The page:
A Pap smear is a screening test for cervical cancer. It alerts doctors to the presence of suspicious cells on your cervix. Women who have an abnormal Pap smear such as ASCUS are often told to wait and repeat the Pap in 6 to 12 months’ time. But what if you can do more than just “wait”? What if you can reverse ASCUS or cervical dysplasia- naturally? This is where naturopathic medicine comes in.
Consider the following:
1) Many women, particularly younger ones, who have ASCUS or cervical dysplasia (LSIL, HSIL, CIN I, etc.) also find out that they test positive for high risk sub-types of HPV (aka human papillomavirus). A chronic HPV infection can potentially lead to cervical cancer if left unmonitored or untreated. While some women’s immune systems are able to eradicate the virus, others face stubborn HPV infections with Pap smears that keep coming back with increasingly severe abnormalities. Supplementation with the medicinal mushroom, Coriolus versicolor, has been shown not only to reverse abnormal cervical cells but also fight off HPV. Dr. Silva Couto found that Coriolus supplementation over a one-year period increased regression of LSIL (72% regression rate compared to 47.5% without supplementation) and induced clearance of the high risk sub-types of HPV (90% regression rate compared to 8.5% without supplementation). These results were so impressive that they were presented at the 20th European Congress of Obstetrics and Gynocology in 2008. In another study involving cervical cancer, treatment with Coriolus together with radiotherapy showed clearance of cancer cells in 36% of the patients versus 11% of controls and improved the 5-year survival from 48% to 79%.
2) Nutrient deficiencies are common in women who have cervical dysplasia. Several studies show that low serum folate levels are linked to cervical dysplasia while high dose folic acid supplementation can reverse cell abnormalities.
3) Vitamin C and other antioxidants may play a role in the treatment of cervical dysplasia. A study on Korean women looked at 58 colposcopy-confirmed cases of CIN and compared them to 86 women with normal Pap smears. The plasma concentration of Vitamin C was significantly lower in the CIN group than in the control group, suggesting a role for Vitamin C in the treatment of CIN.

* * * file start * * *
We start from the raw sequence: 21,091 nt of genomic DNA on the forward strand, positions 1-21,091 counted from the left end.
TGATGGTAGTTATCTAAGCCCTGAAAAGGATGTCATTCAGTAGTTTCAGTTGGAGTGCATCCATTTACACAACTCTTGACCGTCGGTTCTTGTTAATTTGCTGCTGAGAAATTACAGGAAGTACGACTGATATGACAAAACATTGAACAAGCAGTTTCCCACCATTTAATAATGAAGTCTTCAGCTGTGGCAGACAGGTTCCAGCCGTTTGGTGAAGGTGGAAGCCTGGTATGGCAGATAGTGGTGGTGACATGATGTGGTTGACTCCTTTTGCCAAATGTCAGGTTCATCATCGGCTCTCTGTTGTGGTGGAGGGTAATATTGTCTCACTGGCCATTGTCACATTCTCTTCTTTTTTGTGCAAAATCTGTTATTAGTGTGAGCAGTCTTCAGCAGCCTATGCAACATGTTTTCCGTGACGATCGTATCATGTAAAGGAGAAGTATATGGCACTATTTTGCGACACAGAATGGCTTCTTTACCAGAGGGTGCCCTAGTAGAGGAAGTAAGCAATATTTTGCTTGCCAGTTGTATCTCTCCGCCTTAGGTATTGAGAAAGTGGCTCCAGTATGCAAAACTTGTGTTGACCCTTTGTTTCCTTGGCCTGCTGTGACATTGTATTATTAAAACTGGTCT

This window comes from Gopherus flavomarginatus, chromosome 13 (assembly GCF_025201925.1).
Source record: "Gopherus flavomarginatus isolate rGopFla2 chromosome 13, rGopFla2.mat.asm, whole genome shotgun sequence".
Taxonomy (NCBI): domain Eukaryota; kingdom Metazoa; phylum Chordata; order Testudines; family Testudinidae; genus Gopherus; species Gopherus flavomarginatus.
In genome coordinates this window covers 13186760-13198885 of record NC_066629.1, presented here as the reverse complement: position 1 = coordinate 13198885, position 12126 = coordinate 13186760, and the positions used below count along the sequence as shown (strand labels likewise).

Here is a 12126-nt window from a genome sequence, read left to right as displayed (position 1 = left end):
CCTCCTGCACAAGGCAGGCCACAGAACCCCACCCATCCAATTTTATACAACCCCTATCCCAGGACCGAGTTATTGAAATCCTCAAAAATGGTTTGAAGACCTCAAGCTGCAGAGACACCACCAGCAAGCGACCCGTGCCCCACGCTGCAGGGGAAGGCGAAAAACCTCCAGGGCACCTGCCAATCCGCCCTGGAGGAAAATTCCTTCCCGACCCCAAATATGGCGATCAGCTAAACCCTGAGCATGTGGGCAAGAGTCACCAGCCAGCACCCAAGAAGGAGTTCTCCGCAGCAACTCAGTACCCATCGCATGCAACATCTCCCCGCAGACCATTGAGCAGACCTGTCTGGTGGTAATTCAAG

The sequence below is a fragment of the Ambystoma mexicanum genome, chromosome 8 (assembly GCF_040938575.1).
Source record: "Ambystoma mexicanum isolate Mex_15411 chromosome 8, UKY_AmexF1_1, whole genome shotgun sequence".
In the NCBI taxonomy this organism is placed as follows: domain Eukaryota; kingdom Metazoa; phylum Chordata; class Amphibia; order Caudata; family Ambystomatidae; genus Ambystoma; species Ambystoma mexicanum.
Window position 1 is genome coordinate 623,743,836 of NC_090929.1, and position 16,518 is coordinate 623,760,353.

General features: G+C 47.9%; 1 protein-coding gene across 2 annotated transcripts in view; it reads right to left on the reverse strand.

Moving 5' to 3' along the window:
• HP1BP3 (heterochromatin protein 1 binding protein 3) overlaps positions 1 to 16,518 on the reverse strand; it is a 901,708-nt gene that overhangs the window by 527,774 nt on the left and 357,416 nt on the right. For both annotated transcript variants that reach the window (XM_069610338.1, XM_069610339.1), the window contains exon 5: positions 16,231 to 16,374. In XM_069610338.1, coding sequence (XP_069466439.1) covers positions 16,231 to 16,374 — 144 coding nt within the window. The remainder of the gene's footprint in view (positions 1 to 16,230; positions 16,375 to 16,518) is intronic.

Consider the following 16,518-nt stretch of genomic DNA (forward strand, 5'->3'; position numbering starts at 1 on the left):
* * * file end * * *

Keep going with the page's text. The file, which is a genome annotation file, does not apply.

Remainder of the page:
4) There are many botanical medicine/ nutraceutical protocols that can help boost the immune system and provide overall support for optimal health. Each protocol may differ depending on the individual because even the same diagnosis may have different root causes. For example, in younger women, ASCUS Pap smear results are more often caused by HPV infection than a vaginal infection or cervical inflammation whereas in older women, abnormal results are more often caused by the latter. Dr. Yik assesses and investigates all aspects of your health in order to determine the best individualized treatment for you.
At the end of the day, be informed of your options for managing cervical health. There are times when natural medicine is not an option for treating cervical dysplasia due to the severity and location of the disease but in many cases, naturopathic treatment of cervical dysplasia and HPV is a safe and effective option.
Please note: For licensed naturopathic doctors, guidelines for referral to colposcopy are the same as ob/gyns.
Bogdanova J. [Coriolus versicolor–innovation in prevention of oncogynecological diseases, especially HPV]. Akush Ginekol (Sofiia). 2008;47 Suppl 3:51-3.
Ghosh C, et al. Dietary intakes of selected nutrients and food groups and risk of cervical cancer. Nutr Cancer. 2008;60(3):331-41.
Piyathilake CJ, et al. Lower risk of cervical intraepithelial neoplasia in women with high plasma folate and sufficient vitamin B12 in the post-folic acid fortification era. Cancer Prev Res. 2009;2(7):658-664.
Piyathilake CJ, et al. Lower red blood cell folate enhances the HPV-16-associated risk of cervical intraepithelial neoplasia. Nutrition. 2007;23(3):203-10.
Lee Gj, et al. Antioxidant vitamins and lipid peroxidation in patients with cervical intraepithelial neoplasia. J Korean Med Sci. 2005 Apr;20(2):267-72.